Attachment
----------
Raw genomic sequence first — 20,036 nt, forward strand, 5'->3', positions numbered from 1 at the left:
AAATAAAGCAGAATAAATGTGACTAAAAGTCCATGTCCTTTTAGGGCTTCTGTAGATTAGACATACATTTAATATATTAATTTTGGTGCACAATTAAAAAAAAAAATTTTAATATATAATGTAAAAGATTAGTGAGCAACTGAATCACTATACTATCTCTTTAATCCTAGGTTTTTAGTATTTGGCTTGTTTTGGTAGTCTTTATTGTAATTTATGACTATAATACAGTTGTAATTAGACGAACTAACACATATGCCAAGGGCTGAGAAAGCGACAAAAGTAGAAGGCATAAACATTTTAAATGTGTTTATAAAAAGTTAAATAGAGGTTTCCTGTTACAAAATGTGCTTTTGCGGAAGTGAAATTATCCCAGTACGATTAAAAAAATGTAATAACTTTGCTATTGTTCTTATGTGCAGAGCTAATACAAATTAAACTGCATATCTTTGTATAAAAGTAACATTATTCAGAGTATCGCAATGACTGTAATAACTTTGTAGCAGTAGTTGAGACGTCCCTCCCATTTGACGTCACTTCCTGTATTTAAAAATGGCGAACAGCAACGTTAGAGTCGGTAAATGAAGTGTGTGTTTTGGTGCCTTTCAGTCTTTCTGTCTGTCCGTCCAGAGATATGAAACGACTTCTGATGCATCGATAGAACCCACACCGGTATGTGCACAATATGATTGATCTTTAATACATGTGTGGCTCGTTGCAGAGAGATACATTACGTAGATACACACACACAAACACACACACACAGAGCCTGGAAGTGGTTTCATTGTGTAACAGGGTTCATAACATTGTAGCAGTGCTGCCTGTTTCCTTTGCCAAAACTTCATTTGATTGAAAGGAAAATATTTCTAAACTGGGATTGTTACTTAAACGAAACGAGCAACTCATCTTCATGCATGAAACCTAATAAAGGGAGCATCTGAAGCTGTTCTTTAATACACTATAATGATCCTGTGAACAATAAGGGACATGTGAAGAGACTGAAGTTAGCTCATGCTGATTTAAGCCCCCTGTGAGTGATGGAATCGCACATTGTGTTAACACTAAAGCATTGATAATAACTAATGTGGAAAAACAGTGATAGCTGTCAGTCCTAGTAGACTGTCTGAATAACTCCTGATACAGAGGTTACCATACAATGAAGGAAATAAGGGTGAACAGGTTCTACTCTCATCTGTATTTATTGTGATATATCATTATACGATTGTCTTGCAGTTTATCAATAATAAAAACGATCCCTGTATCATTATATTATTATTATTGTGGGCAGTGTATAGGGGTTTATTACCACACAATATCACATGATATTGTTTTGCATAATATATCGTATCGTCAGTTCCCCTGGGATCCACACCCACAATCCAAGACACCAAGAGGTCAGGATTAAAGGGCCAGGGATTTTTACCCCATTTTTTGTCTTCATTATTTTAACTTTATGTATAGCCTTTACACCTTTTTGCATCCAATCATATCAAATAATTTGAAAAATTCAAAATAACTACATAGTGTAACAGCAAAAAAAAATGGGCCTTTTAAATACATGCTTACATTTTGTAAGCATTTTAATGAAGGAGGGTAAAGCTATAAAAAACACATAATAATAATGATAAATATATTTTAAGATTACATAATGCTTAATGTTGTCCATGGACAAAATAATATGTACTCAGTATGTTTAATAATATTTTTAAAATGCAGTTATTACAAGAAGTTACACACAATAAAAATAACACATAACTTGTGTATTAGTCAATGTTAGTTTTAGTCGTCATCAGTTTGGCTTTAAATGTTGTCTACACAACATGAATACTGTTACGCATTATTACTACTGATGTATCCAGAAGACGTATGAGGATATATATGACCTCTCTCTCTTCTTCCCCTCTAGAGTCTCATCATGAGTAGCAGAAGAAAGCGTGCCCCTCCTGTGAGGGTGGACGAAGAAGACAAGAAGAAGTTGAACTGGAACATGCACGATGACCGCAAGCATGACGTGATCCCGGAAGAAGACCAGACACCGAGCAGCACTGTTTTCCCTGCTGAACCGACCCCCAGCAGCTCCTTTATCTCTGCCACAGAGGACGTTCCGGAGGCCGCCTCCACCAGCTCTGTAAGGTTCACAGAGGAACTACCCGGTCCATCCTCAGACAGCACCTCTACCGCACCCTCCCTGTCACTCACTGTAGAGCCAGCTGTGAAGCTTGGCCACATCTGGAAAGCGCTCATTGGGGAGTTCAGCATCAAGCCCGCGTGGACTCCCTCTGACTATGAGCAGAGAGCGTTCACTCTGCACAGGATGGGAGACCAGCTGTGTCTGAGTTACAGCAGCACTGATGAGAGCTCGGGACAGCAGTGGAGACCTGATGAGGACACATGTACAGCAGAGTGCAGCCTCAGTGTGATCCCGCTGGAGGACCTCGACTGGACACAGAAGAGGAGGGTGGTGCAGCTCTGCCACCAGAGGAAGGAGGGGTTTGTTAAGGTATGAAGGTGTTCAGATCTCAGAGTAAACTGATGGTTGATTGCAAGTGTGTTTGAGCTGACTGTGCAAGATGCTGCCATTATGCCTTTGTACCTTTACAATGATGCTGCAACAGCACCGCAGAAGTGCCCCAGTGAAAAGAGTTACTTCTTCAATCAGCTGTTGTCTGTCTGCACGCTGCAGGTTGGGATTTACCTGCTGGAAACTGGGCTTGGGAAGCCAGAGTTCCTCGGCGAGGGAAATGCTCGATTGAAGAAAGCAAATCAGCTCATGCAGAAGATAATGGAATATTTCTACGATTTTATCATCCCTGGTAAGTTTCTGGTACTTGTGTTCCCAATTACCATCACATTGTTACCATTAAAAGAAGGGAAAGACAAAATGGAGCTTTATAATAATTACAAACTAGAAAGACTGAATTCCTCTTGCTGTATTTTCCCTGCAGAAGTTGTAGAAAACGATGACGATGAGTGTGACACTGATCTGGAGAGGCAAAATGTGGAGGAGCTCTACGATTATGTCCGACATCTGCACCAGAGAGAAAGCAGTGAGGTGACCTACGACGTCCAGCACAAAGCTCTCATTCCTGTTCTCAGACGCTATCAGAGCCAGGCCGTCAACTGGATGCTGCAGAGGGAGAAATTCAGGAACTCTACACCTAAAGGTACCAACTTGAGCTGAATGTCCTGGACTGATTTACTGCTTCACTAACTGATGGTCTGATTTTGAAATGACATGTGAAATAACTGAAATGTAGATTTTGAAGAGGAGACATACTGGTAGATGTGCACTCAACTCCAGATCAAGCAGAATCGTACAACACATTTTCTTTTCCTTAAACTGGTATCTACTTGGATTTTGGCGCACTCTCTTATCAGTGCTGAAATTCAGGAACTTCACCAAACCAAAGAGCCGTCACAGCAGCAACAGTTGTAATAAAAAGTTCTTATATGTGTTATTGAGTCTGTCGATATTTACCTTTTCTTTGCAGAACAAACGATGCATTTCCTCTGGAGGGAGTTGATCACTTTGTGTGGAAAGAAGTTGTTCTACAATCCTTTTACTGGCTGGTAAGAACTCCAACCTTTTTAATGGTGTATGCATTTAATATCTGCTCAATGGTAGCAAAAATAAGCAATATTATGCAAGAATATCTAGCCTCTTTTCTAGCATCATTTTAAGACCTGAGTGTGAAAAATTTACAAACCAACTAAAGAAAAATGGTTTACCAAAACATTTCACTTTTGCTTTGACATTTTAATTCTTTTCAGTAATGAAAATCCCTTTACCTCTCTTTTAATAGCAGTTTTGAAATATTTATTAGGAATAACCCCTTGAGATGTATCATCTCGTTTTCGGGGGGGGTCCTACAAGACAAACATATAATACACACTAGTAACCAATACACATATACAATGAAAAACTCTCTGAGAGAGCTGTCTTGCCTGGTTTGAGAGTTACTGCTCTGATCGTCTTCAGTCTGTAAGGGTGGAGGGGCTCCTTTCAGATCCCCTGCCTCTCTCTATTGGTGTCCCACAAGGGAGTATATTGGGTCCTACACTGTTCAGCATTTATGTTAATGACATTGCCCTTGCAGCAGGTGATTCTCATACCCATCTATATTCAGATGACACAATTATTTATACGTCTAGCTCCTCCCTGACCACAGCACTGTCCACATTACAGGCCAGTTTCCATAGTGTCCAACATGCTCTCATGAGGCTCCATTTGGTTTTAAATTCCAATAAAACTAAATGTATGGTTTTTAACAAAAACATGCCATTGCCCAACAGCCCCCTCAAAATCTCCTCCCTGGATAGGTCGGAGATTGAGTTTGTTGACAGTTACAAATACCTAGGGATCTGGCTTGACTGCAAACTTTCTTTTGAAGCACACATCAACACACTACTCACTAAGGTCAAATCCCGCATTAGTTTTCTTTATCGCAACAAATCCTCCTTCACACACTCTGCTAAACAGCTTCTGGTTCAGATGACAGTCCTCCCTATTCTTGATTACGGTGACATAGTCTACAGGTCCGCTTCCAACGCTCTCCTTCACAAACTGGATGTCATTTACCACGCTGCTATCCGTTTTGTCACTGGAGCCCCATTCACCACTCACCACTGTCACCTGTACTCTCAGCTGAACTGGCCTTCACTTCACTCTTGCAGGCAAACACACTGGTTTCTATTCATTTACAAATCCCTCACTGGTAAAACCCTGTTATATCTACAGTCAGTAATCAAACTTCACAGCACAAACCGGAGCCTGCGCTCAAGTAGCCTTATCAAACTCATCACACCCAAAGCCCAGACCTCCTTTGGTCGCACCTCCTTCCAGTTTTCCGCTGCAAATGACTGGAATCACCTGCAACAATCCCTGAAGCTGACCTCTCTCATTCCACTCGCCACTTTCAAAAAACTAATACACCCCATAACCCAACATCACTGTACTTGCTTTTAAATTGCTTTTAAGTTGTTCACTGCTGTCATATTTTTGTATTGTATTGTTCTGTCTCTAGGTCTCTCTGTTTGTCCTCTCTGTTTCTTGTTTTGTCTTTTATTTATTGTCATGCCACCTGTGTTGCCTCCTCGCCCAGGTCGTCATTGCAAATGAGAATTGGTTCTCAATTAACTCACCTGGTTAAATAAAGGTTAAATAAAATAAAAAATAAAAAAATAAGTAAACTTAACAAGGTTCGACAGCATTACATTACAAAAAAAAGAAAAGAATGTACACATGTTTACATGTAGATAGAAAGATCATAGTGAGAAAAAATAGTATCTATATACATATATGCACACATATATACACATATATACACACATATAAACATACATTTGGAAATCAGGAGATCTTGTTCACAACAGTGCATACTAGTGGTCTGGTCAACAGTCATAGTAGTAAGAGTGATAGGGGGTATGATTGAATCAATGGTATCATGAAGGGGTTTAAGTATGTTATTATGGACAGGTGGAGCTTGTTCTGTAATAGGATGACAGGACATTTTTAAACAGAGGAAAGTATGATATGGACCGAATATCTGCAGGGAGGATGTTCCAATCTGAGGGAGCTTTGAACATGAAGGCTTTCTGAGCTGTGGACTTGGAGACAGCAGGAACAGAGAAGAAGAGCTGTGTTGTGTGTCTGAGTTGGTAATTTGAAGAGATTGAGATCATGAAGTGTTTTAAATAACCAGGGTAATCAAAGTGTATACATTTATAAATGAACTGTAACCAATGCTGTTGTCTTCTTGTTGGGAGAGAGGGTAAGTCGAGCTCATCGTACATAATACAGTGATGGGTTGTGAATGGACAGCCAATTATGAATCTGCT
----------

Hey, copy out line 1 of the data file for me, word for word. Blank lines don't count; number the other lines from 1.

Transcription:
Raw genomic sequence first — 20,036 nt, forward strand, 5'->3', positions numbered from 1 at the left: